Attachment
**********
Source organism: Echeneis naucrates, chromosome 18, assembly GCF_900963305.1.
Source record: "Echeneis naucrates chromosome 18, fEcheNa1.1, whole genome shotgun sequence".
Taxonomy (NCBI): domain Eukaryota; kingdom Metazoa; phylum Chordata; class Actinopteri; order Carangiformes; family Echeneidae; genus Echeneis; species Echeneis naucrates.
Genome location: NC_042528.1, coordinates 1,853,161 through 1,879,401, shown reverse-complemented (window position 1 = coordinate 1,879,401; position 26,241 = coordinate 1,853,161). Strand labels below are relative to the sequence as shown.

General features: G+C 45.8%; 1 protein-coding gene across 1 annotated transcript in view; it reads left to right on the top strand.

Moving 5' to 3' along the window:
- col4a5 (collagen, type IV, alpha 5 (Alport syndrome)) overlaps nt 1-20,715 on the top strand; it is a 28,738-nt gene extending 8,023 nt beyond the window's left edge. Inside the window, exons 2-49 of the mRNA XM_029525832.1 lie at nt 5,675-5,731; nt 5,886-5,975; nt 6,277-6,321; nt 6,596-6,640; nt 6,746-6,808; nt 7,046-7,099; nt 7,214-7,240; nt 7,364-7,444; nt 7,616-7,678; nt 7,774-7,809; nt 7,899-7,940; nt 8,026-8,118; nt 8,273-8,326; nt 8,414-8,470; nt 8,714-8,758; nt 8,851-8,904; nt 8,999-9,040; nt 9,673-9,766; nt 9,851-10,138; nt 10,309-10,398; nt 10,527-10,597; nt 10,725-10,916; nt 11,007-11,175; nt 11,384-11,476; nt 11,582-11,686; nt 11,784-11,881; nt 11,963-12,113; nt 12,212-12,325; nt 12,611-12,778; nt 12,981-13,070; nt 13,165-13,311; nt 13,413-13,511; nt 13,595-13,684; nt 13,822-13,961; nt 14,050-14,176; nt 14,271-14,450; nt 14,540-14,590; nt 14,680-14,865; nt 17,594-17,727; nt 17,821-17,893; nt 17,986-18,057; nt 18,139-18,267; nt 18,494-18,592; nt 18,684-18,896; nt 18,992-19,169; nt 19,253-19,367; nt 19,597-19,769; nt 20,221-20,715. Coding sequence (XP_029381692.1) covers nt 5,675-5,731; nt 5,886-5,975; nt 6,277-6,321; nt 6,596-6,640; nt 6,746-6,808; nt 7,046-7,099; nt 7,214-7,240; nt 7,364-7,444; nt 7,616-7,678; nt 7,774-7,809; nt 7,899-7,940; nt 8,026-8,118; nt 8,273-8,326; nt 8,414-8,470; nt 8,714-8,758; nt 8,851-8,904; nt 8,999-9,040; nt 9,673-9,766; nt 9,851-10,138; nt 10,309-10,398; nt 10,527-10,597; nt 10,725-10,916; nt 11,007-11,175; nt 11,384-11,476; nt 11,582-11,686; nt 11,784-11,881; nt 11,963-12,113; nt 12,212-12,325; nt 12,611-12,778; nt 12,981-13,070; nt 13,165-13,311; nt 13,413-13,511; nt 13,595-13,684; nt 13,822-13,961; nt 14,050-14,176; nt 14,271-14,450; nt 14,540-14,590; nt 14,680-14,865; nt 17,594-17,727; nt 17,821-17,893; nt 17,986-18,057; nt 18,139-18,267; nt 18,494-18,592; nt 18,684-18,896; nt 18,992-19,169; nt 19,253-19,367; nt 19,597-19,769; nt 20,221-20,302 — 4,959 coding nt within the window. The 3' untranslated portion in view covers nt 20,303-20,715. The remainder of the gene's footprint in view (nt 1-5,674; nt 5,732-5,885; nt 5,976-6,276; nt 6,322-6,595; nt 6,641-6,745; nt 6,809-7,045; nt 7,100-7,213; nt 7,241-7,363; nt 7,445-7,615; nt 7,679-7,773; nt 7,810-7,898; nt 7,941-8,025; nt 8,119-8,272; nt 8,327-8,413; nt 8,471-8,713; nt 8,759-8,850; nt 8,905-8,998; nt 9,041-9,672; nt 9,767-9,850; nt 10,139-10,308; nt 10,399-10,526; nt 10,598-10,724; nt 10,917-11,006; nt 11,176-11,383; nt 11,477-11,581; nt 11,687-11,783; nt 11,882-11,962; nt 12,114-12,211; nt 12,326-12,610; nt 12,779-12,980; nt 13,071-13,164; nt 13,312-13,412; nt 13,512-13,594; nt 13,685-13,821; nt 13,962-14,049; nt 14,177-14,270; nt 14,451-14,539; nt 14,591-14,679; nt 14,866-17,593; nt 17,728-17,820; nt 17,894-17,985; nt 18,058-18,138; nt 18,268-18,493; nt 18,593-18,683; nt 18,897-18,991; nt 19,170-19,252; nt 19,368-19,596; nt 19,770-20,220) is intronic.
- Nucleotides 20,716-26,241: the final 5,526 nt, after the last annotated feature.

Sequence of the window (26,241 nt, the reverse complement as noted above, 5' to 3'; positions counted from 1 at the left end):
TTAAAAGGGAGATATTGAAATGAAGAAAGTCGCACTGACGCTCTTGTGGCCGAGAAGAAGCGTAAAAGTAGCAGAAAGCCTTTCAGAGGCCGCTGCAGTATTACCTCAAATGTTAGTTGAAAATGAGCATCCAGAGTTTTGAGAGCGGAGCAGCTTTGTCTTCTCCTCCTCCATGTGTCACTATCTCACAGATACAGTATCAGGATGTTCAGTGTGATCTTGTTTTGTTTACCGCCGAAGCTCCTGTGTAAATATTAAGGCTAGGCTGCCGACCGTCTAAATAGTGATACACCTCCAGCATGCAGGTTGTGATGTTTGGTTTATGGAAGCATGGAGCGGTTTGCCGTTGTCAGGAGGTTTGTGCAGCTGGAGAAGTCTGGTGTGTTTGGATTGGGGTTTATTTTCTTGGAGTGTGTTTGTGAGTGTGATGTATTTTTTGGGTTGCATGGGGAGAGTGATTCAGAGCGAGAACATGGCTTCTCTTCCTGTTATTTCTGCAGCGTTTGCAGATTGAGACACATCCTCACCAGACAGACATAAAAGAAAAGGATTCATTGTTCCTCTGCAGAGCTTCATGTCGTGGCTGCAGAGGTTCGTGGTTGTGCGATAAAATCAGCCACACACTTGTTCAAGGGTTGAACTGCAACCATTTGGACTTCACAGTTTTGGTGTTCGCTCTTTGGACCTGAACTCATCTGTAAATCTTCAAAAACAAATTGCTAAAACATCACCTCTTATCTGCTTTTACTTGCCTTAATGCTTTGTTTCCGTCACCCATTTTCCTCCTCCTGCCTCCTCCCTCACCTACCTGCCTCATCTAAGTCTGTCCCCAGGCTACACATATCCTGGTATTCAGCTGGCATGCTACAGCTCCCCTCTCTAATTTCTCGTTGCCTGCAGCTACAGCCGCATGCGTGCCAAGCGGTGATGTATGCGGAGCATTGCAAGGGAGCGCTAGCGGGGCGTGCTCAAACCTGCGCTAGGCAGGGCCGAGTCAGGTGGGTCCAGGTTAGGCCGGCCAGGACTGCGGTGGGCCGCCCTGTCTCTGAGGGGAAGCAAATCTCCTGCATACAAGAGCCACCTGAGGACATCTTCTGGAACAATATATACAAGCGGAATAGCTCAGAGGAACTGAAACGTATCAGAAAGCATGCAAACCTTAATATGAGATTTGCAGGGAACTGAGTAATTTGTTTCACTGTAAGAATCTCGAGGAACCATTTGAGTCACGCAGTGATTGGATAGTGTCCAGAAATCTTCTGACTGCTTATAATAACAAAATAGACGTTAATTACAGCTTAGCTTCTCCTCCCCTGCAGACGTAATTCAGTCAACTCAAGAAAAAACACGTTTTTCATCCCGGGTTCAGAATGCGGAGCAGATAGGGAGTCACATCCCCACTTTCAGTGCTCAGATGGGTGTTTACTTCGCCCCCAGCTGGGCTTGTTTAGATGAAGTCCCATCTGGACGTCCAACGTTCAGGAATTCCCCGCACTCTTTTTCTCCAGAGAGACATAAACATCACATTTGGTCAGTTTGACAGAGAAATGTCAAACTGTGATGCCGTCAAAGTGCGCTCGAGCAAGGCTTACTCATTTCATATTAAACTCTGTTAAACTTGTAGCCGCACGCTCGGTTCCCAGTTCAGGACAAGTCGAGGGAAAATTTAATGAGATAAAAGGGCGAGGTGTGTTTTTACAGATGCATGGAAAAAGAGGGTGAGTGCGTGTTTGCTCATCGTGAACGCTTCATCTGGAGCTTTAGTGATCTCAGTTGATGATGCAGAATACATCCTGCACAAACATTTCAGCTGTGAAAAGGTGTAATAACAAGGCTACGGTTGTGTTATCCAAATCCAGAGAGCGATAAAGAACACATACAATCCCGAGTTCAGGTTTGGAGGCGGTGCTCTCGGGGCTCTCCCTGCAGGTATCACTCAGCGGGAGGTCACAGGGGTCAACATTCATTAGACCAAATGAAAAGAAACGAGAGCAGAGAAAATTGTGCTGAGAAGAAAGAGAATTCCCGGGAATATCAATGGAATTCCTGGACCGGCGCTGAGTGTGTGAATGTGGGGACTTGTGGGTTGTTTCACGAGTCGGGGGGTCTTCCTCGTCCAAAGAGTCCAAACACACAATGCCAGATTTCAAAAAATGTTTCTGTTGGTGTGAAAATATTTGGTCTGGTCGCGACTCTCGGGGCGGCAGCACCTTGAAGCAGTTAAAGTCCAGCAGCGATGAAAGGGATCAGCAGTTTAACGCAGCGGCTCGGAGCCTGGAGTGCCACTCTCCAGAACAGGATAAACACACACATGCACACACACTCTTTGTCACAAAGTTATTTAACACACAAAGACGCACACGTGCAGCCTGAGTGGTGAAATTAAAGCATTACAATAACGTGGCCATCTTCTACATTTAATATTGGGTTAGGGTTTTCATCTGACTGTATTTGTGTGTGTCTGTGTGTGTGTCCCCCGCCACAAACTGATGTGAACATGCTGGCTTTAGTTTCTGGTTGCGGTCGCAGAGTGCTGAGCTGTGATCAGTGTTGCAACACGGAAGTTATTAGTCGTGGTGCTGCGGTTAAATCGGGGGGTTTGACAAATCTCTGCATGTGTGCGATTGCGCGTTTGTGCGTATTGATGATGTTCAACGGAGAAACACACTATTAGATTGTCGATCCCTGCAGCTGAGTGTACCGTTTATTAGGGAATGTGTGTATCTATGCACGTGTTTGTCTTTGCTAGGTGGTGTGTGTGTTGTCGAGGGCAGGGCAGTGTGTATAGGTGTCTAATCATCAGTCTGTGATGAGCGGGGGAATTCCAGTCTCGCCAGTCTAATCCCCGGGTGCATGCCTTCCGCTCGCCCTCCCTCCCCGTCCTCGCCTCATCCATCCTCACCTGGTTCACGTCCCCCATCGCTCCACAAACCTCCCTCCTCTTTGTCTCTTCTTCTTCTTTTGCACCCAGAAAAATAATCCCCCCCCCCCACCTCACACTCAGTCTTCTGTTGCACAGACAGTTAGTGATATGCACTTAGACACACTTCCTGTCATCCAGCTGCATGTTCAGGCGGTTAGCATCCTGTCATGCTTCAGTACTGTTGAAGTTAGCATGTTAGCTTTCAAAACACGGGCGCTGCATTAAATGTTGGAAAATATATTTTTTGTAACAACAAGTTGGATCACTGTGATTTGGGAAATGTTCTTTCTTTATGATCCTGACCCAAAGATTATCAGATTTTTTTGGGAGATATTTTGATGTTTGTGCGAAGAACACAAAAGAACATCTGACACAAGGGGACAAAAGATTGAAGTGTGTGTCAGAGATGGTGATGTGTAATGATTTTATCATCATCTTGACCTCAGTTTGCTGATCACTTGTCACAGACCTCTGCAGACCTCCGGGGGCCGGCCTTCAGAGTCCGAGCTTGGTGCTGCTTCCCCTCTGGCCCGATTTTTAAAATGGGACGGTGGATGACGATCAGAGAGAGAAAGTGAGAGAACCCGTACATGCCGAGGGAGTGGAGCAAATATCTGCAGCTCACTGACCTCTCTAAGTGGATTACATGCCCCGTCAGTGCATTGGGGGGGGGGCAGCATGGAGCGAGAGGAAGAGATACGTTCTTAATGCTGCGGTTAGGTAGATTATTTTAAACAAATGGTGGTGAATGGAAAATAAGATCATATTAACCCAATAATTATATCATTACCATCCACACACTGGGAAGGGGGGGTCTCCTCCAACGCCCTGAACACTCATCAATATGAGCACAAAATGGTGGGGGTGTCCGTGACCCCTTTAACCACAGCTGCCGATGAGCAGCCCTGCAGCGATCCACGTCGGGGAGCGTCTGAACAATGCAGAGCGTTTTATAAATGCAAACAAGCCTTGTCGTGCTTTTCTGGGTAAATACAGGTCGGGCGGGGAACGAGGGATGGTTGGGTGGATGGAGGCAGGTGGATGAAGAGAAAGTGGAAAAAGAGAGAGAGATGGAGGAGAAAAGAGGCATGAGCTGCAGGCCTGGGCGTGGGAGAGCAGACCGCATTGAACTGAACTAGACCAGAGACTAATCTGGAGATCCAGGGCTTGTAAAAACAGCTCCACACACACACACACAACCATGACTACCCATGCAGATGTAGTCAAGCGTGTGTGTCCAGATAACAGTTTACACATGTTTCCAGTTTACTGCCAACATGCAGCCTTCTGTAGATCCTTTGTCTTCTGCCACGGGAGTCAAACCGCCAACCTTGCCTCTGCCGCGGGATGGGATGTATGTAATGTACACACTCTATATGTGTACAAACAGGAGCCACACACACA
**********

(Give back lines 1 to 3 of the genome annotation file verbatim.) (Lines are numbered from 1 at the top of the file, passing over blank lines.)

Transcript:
Source organism: Echeneis naucrates, chromosome 18, assembly GCF_900963305.1.
Source record: "Echeneis naucrates chromosome 18, fEcheNa1.1, whole genome shotgun sequence".
Taxonomy (NCBI): domain Eukaryota; kingdom Metazoa; phylum Chordata; class Actinopteri; order Carangiformes; family Echeneidae; genus Echeneis; species Echeneis naucrates.